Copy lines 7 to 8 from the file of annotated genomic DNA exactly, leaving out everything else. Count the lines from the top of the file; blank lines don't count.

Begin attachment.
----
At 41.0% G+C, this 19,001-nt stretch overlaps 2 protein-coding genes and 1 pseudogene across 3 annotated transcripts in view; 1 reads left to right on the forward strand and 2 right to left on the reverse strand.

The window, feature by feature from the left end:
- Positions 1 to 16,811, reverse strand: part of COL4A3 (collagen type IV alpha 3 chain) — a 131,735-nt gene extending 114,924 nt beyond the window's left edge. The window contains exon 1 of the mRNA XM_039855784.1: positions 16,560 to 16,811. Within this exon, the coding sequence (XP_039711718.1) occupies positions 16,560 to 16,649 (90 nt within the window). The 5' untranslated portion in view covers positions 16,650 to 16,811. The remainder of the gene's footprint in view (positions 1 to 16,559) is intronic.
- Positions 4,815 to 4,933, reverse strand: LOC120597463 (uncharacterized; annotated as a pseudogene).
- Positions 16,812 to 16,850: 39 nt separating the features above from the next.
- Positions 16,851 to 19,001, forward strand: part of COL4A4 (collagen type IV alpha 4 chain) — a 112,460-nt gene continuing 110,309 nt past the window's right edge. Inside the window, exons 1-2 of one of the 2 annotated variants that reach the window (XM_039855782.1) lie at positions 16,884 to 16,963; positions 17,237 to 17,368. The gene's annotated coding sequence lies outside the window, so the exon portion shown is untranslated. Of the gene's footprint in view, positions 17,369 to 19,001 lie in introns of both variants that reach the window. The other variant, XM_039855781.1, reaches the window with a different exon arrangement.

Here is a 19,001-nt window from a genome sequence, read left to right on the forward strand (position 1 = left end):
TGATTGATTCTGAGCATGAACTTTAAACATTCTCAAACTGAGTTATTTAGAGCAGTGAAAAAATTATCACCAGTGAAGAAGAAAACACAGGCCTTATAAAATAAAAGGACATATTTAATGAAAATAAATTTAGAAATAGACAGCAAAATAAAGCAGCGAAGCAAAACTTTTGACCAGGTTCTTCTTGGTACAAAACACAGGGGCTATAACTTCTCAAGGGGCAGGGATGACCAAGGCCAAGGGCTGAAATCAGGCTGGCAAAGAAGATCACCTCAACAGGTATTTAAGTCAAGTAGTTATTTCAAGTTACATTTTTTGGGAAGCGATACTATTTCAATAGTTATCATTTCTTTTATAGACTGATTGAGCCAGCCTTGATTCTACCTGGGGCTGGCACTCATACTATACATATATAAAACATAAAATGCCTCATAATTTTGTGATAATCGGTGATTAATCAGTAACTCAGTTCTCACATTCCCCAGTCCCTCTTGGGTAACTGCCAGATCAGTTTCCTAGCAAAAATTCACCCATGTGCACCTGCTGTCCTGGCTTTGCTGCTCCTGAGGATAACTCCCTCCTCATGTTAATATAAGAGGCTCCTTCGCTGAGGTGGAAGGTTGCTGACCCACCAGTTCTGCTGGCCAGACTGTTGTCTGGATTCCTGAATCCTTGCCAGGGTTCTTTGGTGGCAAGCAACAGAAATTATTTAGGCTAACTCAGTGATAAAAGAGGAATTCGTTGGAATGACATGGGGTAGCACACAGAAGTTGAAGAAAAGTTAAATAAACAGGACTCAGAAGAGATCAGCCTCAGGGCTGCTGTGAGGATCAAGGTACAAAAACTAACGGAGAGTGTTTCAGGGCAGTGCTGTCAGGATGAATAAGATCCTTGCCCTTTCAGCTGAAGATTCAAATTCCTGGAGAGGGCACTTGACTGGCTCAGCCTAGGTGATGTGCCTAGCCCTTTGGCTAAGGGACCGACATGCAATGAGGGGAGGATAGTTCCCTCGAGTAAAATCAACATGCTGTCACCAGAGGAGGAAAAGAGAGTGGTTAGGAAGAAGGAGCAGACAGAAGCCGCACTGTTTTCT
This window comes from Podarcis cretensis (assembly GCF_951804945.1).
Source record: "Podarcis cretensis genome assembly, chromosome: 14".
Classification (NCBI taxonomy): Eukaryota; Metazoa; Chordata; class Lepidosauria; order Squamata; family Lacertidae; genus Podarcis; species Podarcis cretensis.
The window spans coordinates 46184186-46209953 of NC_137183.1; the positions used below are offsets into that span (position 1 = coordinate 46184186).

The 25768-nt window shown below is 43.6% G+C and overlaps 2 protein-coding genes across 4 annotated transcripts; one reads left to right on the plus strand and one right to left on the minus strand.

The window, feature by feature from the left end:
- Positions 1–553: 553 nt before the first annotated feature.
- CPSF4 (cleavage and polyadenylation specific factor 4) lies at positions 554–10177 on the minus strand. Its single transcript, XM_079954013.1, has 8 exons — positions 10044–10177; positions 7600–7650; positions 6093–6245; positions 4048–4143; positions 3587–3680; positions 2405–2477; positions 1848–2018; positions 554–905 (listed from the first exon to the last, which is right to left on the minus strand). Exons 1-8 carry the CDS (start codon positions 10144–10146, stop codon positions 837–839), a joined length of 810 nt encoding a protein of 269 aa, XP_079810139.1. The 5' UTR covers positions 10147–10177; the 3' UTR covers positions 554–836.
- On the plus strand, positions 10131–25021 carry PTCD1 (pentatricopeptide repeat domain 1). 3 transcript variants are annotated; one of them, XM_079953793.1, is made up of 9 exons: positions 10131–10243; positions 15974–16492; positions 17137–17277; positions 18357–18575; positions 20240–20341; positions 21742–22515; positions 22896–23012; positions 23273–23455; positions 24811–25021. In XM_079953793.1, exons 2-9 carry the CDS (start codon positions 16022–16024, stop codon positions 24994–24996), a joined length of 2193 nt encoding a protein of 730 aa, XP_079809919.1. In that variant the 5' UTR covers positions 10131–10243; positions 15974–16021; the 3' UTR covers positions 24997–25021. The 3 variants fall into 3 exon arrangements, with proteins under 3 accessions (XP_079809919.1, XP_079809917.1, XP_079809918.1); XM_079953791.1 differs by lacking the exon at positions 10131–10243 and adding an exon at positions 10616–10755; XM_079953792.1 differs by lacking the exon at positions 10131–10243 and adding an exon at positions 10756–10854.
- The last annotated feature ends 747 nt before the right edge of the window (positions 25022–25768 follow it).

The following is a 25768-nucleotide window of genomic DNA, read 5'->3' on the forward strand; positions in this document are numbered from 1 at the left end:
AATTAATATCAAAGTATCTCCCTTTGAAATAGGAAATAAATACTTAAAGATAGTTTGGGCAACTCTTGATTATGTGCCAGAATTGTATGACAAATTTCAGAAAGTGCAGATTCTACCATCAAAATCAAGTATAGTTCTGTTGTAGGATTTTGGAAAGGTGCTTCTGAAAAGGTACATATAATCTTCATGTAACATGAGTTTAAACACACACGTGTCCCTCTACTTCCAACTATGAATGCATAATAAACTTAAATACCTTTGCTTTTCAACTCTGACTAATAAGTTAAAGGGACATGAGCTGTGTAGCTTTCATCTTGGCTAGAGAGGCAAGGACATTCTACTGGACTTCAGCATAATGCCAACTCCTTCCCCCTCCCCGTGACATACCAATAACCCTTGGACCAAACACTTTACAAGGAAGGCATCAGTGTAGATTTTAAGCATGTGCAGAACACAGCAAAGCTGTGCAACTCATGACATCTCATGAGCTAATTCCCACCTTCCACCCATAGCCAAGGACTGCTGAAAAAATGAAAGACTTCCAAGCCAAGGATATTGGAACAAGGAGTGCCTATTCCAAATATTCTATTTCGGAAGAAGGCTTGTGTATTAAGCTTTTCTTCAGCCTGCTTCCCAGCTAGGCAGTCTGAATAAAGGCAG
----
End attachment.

Here is a 19,001-nt window from a genome sequence, read left to right on the forward strand (position 1 = left end):
TGATTGATTCTGAGCATGAACTTTAAACATTCTCAAACTGAGTTATTTAGAGCAGTGAAAAAATTATCACCAGTGAAGAAGAAAACACAGGCCTTATAAAATAAAAGGACATATTTAATGAAAATAAATTTAGAAATAGACAGCAAAATAAAGCAGCGAAGCAAAACTTTTGACCAGGTTCTTCTTGGTACAAAACACAGGGGCTATAACTTCTCAAGGGGCAGGGATGACCAAGGCCAAGGGCTGAAATCAGGCTGGCAAAGAAGATCACCTCAACAGGTATTTAAGTCAAGTAGTTATTTCAAGTTACATTTTTTGGGAAGCGATACTATTTCAATAGTTATCATTTCTTTTATAGACTGATTGAGCCAGCCTTGATTCTACCTGGGGCTGGCACTCATACTATACATATATAAAACATAAAATGCCTCATAATTTTGTGATAATCGGTGATTAATCAGTAACTCAGTTCTCACATTCCCCAGTCCCTCTTGGGTAACTGCCAGATCAGTTTCCTAGCAAAAATTCACCCATGTGCACCTGCTGTCCTGGCTTTGCTGCTCCTGAGGATAACTCCCTCCTCATGTTAATATAAGAGGCTCCTTCGCTGAGGTGGAAGGTTGCTGACCCACCAGTTCTGCTGGCCAGACTGTTGTCTGGATTCCTGAATCCTTGCCAGGGTTCTTTGGTGGCAAGCAACAGAAATTATTTAGGCTAACTCAGTGATAAAAGAGGAATTCGTTGGAATGACATGGGGTAGCACACAGAAGTTGAAGAAAAGTTAAATAAACAGGACTCAGAAGAGATCAGCCTCAGGGCTGCTGTGAGGATCAAGGTACAAAAACTAACGGAGAGTGTTTCAGGGCAGTGCTGTCAGGATGAATAAGATCCTTGCCCTTTCAGCTGAAGATTCAAATTCCTGGAGAGGGCACTTGACTGGCTCAGCCTAGGTGATGTGCCTAGCCCTTTGGCTAAGGGACCGACATGCAATGAGGGGAGGATAGTTCCCTCGAGTAAAATCAACATGCTGTCACCAGAGGAGGAAAAGAGAGTGGTTAGGAAGAAGGAGCAGACAGAAGCCGCACTGTTTTCT